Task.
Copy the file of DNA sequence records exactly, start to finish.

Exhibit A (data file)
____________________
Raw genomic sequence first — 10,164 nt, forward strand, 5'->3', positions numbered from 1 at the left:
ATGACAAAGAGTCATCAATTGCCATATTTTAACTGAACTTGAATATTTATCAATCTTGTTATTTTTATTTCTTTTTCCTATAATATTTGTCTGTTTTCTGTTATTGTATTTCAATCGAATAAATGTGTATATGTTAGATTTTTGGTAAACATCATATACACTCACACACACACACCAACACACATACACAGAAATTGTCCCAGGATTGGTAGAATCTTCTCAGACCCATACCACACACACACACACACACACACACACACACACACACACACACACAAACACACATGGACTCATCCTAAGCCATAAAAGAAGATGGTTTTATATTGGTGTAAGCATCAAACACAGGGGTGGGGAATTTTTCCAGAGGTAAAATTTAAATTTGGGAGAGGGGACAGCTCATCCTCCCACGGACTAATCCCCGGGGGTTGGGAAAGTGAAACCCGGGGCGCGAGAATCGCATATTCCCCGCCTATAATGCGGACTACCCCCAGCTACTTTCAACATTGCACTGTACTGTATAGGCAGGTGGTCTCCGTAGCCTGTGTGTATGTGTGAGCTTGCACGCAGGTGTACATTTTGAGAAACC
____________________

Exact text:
Raw genomic sequence first — 10,164 nt, forward strand, 5'->3', positions numbered from 1 at the left:
ATGACAAAGAGTCATCAATTGCCATATTTTAACTGAACTTGAATATTTATCAATCTTGTTATTTTTATTTCTTTTTCCTATAATATTTGTCTGTTTTCTGTTATTGTATTTCAATCGAATAAATGTGTATATGTTAGATTTTTGGTAAACATCATATACACTCACACACACACACCAACACACATACACAGAAATTGTCCCAGGATTGGTAGAATCTTCTCAGACCCATACCACACACACACACACACACACACACACACACACACACACACACACAAACACACATGGACTCATCCTAAGCCATAAAAGAAGATGGTTTTATATTGGTGTAAGCATCAAACACAGGGGTGGGGAATTTTTCCAGAGGTAAAATTTAAATTTGGGAGAGGGGACAGCTCATCCTCCCACGGACTAATCCCCGGGGGTTGGGAAAGTGAAACCCGGGGCGCGAGAATCGCATATTCCCCGCCTATAATGCGGACTACCCCCAGCTACTTTCAACATTGCACTGTACTGTATAGGCAGGTGGTCTCCGTAGCCTGTGTGTATGTGTGAGCTTGCACGCAGGTGTACATTTTGAGAAACC